I do a lot of tracking, both animal and human. I have read most books on the subject in print. This book is excellent for the beginner and expert and focuses on animal tracking. Rezendez helps the tracker learn both the animals track characteristics and its living habits. If I had to recommend only one book on tracking, this would be it, hands down.
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21 of 21 people found the following review helpful By Scott Dawson on May 25, 2001
Format: Paperback
I used this as the science text for my homeschooled 11 year old. There is a ton of information on animal habits, tracks, diet, etc..It's been a lot of fun to go on a walk in the forest to track deer or determine what kind of animal has been eating at shrubs and trees. This book covers in detail what it means to be serious about animal study. Not too many other books out there that go into the detail this one does on animal scat!!Although there are many impressive pictures, it's not just a "cute animal picture" book. The need for conservation of land and habitats is implicit with this book. This was a welcome change from the almost "anti-human" bias many books dealing with an aspect of the environment take. This is a great book to take hiking, camping, or in the field.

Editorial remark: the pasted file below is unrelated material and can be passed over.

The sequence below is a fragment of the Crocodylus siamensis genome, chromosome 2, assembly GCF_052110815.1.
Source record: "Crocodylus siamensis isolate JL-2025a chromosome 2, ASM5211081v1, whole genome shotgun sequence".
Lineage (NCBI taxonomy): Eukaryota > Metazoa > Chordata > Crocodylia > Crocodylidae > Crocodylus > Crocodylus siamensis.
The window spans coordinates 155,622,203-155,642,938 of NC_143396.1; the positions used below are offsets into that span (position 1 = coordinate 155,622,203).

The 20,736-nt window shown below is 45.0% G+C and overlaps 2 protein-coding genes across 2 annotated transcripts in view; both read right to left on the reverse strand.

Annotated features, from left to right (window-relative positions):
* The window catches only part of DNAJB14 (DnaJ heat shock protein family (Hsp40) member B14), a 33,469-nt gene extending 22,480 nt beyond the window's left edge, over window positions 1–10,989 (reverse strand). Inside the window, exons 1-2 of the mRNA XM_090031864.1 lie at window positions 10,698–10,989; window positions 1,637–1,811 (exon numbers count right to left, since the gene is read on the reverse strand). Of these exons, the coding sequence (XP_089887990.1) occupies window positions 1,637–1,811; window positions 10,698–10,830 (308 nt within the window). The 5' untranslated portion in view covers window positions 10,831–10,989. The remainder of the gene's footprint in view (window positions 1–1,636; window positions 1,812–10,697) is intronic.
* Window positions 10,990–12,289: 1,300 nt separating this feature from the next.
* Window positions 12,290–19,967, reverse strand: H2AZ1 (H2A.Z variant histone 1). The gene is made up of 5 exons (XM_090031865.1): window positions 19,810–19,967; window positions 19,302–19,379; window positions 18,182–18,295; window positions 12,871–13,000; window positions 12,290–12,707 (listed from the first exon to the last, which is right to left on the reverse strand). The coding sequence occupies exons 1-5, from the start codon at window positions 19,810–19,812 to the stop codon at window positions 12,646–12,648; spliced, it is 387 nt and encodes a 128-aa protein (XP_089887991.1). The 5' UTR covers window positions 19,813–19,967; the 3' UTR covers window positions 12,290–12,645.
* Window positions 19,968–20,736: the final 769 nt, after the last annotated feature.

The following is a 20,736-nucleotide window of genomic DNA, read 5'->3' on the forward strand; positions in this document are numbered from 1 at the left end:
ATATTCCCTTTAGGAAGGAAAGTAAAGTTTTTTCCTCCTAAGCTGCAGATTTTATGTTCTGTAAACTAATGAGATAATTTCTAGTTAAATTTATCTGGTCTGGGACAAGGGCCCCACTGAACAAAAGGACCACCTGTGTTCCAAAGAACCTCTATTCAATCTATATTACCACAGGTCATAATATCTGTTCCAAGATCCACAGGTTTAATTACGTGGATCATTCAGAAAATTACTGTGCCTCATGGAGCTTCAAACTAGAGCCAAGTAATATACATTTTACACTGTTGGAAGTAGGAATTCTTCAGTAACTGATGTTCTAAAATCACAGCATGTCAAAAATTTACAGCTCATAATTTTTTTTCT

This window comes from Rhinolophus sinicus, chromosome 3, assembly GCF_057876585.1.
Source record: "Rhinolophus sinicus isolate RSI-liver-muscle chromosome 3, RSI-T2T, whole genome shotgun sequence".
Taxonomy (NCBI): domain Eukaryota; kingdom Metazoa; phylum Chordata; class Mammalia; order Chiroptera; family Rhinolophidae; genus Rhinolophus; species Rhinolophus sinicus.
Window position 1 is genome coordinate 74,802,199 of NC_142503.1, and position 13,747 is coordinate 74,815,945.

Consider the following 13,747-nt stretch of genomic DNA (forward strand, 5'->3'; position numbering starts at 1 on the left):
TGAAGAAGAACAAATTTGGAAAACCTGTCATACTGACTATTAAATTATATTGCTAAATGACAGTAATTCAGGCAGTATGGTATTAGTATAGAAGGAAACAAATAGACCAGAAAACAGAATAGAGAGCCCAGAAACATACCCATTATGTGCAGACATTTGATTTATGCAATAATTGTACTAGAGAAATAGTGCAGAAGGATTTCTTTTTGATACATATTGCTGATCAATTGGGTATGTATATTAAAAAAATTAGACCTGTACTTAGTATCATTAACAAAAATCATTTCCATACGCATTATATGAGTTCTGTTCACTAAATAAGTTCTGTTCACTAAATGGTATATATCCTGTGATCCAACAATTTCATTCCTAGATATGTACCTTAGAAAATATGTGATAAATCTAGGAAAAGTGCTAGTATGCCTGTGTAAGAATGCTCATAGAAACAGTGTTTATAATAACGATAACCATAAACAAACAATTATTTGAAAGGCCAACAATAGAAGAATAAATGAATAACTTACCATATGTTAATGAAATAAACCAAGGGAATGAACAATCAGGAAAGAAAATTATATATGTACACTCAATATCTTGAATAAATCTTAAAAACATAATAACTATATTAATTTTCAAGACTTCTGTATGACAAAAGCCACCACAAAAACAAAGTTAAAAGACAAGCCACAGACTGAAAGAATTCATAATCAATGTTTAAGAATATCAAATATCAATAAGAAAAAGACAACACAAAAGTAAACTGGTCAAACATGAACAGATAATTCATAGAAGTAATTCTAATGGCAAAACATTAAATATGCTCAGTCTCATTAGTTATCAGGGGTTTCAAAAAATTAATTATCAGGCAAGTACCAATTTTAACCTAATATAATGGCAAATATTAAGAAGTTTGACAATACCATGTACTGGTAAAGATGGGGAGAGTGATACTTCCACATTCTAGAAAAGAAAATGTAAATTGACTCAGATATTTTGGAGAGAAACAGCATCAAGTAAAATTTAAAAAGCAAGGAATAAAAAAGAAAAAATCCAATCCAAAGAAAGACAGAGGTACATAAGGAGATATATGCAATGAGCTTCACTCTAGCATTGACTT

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20 of 20 people found the following review helpful By A Customer on September 25, 1999
Format: Paperback